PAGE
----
AUGUSTA, Maine — Lawmakers were still negotiating Wednesday evening on a bill authorizing the state to acquire an aging landfill in East Millinocket in hopes of removing a potential obstacle to finding a buyer for two shuttered paper mills in the region.
Earlier Wednesday, the House endorsed a compromise on LD 1567 which would allow the Maine State Planning Office to take over the Dolby Landfill in the event that the two Katahdin Paper mills in Millinocket and East Millinocket are sold to a new owner.
The bill is expected to be considered in the Senate on Thursday but will likely face opposition from some Democrats concerned about taking on the liabilities of an old landfill. But bill sponsor Sen. Thomas Saviello, R-Wilton, said he believed he had picked up enough Democratic support to win the two-thirds majority necessary to pass the bill.
LD 1567 was already a priority of the LePage administration. But the bill appeared to gain even more urgency in the final days of the legislative session following reports that officials were negotiating with a potential buyer, identified as the International Grand Investors Corp.
The mills’ current owner, Brookfield Asset Management, has told the state that unless a deal is struck soon, the company will decommission and dismantle the mills that have been the economic lifeblood of the Katahdin region for decades.
But Brookfield has also warned that selling the mills will be difficult to impossible if the nearly full landfill is still attached. Potential buyers will not want to inherit the environmental liabilities and financial costs of running and then closing the dump.
That has put lawmakers and the LePage administration in a tough spot: either assume ownership of the landfill or risk the permanent loss of up to 600 good-paying jobs in a region already struggling with high unemployment. And if the mills are liquidated, the state could still end up owning the landfill, bill supporters said.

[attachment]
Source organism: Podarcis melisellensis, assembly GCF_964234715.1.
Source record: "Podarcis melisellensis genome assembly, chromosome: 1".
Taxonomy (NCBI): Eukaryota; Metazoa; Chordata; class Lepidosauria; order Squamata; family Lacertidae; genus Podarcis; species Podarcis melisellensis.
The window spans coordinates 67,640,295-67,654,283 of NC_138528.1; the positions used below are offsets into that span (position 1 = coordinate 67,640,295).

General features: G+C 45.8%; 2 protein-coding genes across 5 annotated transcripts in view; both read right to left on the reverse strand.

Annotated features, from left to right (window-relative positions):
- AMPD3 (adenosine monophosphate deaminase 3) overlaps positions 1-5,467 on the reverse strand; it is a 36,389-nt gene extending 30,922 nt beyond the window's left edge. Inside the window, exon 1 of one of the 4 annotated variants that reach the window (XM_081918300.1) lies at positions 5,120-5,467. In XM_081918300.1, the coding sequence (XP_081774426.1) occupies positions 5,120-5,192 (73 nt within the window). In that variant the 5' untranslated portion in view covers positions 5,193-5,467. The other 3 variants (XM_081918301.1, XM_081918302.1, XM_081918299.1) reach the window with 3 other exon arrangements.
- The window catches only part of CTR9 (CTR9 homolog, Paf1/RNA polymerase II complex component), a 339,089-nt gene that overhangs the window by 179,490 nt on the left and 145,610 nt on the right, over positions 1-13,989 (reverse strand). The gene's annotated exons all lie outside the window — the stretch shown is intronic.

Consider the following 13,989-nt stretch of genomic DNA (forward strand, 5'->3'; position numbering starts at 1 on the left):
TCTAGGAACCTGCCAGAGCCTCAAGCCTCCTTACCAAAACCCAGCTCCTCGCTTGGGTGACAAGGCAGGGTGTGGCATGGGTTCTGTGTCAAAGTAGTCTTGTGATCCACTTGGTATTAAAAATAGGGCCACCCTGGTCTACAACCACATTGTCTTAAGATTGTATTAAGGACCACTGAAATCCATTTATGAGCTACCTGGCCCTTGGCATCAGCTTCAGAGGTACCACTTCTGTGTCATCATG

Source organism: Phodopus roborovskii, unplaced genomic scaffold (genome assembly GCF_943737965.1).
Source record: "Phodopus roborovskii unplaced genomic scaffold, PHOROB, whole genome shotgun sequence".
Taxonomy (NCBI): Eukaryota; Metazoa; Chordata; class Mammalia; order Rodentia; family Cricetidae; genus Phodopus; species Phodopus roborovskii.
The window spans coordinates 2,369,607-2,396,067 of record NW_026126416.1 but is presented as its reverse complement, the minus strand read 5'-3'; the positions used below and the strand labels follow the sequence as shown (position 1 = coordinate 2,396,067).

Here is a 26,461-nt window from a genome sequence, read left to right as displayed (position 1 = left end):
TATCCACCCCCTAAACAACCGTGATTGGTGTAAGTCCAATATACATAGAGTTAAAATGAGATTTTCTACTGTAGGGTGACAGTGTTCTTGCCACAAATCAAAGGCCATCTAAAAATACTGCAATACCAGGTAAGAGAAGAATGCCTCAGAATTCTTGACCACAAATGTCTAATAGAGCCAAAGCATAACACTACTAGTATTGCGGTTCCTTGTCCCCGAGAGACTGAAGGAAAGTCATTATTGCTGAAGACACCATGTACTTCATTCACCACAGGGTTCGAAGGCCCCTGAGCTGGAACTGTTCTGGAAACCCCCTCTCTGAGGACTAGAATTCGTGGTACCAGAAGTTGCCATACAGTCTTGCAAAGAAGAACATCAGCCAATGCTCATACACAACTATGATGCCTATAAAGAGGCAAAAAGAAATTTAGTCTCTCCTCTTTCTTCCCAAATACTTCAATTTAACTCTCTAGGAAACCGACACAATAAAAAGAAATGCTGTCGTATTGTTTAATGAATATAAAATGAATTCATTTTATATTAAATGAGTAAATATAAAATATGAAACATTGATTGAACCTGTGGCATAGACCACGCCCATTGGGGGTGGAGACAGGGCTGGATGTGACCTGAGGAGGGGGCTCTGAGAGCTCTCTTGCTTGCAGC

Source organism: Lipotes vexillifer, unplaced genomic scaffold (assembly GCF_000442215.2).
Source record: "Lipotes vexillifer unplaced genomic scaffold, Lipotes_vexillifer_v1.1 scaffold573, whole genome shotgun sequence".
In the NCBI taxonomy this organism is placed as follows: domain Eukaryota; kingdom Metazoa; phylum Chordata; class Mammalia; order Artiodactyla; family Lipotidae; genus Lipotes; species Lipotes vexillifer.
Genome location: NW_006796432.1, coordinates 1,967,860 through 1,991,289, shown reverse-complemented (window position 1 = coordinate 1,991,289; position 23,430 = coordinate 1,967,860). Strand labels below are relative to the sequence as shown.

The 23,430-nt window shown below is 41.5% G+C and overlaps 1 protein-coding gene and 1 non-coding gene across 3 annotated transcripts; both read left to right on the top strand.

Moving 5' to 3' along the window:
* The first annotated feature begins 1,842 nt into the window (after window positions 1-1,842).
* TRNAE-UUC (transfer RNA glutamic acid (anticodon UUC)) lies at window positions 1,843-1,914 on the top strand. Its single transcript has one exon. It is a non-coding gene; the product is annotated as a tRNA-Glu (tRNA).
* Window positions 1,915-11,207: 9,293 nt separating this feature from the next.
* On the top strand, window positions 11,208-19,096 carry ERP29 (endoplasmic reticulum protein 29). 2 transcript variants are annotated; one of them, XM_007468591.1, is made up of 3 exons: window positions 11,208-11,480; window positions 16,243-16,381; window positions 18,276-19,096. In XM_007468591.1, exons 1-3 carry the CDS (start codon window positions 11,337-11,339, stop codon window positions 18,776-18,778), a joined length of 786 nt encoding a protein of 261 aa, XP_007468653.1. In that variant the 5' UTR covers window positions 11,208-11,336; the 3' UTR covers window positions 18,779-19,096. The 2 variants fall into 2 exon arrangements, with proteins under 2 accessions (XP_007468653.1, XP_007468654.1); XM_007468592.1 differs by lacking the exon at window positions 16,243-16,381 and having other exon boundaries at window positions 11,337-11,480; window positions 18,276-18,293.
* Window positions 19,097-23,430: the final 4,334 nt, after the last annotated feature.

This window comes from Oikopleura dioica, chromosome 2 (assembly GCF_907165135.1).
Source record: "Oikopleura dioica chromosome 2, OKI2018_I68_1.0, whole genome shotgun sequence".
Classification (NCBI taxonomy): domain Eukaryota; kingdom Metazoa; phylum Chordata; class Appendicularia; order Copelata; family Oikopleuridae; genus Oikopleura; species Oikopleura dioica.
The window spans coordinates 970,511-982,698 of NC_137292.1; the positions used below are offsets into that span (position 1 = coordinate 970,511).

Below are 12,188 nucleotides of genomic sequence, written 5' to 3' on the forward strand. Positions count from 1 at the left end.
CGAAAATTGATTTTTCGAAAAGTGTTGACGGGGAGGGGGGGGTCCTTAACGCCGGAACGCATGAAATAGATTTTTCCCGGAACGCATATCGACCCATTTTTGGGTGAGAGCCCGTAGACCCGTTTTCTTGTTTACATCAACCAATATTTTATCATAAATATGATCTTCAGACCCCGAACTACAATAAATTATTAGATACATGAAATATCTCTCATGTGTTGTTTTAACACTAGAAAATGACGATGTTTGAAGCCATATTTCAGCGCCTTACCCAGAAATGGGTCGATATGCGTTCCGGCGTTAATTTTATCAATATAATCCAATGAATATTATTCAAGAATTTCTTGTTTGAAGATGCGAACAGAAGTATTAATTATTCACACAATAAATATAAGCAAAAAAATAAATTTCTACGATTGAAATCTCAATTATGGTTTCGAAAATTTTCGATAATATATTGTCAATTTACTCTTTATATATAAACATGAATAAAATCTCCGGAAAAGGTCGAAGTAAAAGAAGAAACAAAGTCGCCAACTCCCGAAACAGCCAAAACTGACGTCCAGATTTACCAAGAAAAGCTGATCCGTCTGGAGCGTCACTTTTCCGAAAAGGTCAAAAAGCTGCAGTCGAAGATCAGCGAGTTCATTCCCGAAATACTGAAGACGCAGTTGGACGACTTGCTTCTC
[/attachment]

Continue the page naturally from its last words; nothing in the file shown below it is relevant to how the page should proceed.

On Monday, U.S. Rep. Mike Michaud, whose district includes the Katahdin region, took the somewhat unusual step of issuing a statement on a bill pending in the Maine Legislature.
“To be clear, I recognize this is an unusual situation and that some legislators may have questions about potential liability and cost of such state action,” Michaud said. “However, from my work on these issues during my time in Congress and the Maine Legislature, I remain convinced that such concerns, should they ever materialize, can be satisfactorily addressed through both additional state and federal action.”
But numerous lawmakers have serious concerns about the state repeating the process that led the state to purchase what is now the Juniper Ridge Landfill outside of Old Town from Georgia-Pacific Corp. Despite the purchase, Georgia-Pacific later closed the mill.
In the House, Rep. James Hamper, R-Oxford, succeeded in amending the bill to specify that the state will only assume ownership of the landfill after the sale has been finalized.
Additionally, the amendment also directs the State Planning Office to consider a possible cap on the state’s financial liability in closing the landfill as well as the office receiving from the buyer “an acceptable business plan, including employment projections.”
The Senate is expected to consider at least one additional amendment to the bill.